Vibrant Havana is a destination like no other. Pulsating with tropical sensuality, art, and music, Havana is the gateway to Cuba. A medley of politics and culture, the largest capital city in the Caribbean has a rich history and no uniformity whatsoever. The buildings and the streets are all just an eclectic and enchanting mix of styles and colors. You’ll discover a variety of architectural styles, from Neo-Gothic churches, Art Deco theaters, and neoclassical shop facades to Soviet-era office blocks.
The past and the present are living in harmony in this fascinating metropolis, with apartment buildings located in the mansions of imperial counts and public institutions housed in 18th century-convents. Taxi drivers in baseball caps await in their fifty-year-old Chevrolets and Buicks to drive customers on streets that tell stories about a colonial era and glamorous past, but also about poverty and revolutionary change.
Locals seem to live their lives out in the open, on the streets of Havana. Their front doors are left open, their clothes are hung out to dry on balconies, and their exposed living rooms allow any passer-by to watch TV from the street. You’ll meet people at almost every corner of the street chatting and playing domino or you’ll hear them having conversations from their balconies. Life is loud and fun in Havana despite the economic hardship and tumultuous past.
Capture the essence of Havana on the streets of Habana Vieja (Old Havana). A UNESCO World Heritage Site, this is the best-preserved colonial center in the Americas. You’ll discover a world untouched by time, with shady plazas, cobbled streets, colonial mansions, and 16th-century fortresses. However, you’ll also encounter many buildings that have fallen prey to time and decay despite the huge restoration efforts made by UNESCO. But this is part of Havana’s history and charm. The life is frenetic in Havana and everybody seems to embrace this raw sense of the past that dominates Old Havana.
Wander the streets of the neighborhood and you’ll feel like time stood still here until you’ll see some teens playing on their iPhones or the latest model of Audi making its way through the crowd of Al Capone-era cars.
The core of Old Havana is Plaza de Armas and the perfect starting point for your journey of exploration on foot. One of the most inviting plazas in Havana, Plaza de Armas is home to an antique book market and the Museo de la Ciudad, situated inside the exquisite Palacio de Los Capitanes Generales, the perfect place to learn about Havana’s history. From here you’ll easily get to Plaza de la Catedral, one of the best-preserved squares in Havana. The 18th-century baroque cathedral and surrounding buildings have been restored to their original splendor. Across the plaza, you’ll discover the oldest building here that currently houses the Museo de Arte Colonial.
Visit Havana’s busiest street, Obispo, and relax in the Parque Central. When you’ll get to the western edge of the quarter, you’ll instantly notice the wider boulevards and imposing buildings. This side of Old Havana is different than the rest of the old town because its reconstruction was influenced by the United States. It’s here that you’ll discover El Capitolio, a neoclassical structure that resembles the US Capitol in Washington, DC. A marvelous structure with intricate interiors and a 91-m high dome, this is one of the must-see landmarks of Havana.
While you’re here, also stop at the Museo de la Revolución, a beautiful example of neoclassical architecture, where you’ll discover interesting things about Cuba, as well as life-sized wax sculptures of revolutionary heroes Che Guevera and Camilo Cienfuegos. This part of Old Havana is home to the Museo Nacional de Bellas Artes (Museum of Fine Arts), dedicated to international and Cuban art.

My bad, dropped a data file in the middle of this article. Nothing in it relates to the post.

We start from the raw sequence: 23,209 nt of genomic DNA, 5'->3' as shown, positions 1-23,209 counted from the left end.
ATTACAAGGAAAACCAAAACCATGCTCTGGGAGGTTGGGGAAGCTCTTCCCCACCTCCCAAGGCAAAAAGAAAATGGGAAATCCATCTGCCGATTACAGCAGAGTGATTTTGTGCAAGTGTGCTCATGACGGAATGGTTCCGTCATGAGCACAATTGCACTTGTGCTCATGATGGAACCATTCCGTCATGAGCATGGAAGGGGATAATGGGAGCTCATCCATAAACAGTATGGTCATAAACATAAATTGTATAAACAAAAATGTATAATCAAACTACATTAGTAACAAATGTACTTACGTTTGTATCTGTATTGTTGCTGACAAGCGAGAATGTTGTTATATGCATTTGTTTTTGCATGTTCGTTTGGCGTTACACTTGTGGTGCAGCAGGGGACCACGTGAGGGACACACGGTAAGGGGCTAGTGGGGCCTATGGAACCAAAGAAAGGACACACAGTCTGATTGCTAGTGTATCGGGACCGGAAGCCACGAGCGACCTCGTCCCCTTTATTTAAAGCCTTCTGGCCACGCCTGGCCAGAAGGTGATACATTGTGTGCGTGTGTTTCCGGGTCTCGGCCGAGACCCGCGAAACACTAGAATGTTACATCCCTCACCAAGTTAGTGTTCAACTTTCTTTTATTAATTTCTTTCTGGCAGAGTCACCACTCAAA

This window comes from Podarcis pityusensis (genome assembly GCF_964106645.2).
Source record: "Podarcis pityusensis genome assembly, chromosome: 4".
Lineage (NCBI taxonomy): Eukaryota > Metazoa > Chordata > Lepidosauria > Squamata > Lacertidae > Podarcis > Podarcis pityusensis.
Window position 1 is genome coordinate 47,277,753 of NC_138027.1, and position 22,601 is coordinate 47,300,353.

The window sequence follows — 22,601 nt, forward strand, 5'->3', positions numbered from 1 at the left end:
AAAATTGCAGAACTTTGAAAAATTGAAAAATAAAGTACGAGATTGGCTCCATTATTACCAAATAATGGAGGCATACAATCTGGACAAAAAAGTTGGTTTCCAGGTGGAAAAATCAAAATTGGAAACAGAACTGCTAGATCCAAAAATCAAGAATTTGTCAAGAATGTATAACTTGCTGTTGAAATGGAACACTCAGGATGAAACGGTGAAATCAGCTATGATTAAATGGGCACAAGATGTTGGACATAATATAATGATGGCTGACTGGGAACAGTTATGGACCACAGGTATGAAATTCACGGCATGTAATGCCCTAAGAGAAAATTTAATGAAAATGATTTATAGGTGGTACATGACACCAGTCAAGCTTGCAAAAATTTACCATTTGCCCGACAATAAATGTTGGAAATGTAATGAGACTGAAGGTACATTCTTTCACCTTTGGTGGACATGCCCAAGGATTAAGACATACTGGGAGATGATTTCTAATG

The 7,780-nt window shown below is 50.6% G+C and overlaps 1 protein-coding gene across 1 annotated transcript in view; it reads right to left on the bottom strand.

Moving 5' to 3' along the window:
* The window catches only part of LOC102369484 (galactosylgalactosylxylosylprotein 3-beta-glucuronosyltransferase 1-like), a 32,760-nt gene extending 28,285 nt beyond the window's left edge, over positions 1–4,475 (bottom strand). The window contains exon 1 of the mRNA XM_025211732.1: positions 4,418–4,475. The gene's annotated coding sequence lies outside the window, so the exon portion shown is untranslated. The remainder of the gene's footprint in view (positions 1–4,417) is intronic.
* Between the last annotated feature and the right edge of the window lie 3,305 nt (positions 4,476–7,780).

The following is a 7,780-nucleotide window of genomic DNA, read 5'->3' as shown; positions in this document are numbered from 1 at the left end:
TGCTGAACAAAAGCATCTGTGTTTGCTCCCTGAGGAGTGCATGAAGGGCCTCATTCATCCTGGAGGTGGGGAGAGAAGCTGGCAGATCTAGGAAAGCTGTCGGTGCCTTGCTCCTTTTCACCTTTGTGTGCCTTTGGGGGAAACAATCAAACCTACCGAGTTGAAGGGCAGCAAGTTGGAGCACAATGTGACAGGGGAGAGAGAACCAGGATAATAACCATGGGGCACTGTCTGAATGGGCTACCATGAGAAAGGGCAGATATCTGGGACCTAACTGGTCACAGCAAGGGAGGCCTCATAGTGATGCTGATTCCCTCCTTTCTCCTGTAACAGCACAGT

Vedado is the cultural heart of Havana, an upscale neighborhood, where you’ll discover middle- to upper-class houses, palatial hotels, businesses, contemporary art galleries, theater and music venues, as well as a plethora of restaurants, bars, and nightclubs. You can feel a certain North American vibe on the streets due to the 1950s buildings and glass-fronted stores contrasting with 19th-century mansions.
Easy to navigate through, Vedado’s most remarkable destination is modern La Rampa, a surprisingly uniform section. From La Rampa, you can easily get to the classy Universidad de La Habana and Plaza de la Revolución, where you will be welcomed by huge monuments dedicated to Cuban heroes, such as Che Guevara and José Martí.
Centro Habana and Malecón
Centro Habana is nestled between Habana Vieja and Vedado. A no-frills quarter with its own character, Central Havana is a local area, mostly seen through a taxi window by tourists who are heading to the more touristy areas of the city. However, here too awaits a slice of Havana’s history and charm, illustrated through 18th– and 19th-century buildings and an authentic way of living. Far from being as attractive as Old Havana and not included in as many restoration projects, Centro Habana is definitely not for the faint-hearted but a must-see if you want to discover all facets of Havana.
Malecón, the seafront promenade, adds a touch of splendor to the quarter, stretching for 8 kilometers along Central Havana, from Havana Harbor in Habana Vieja to Vedado. The promenade is starting to regain its bygone glory. It’s crowded and noisy, with people talking politics, musicians playing on guitars, kids running around and screaming, and street vendors offering cons of fresh-roasted nuts. The young and old love Malecón which is more like an entertainment center than a promenade reserved for melancholic walks.
Take your time to visit Havana and never judge it by first impressions. Havana is so much more than meets the eye! It’s a fascinating world where history is very much present and the present has already happened.
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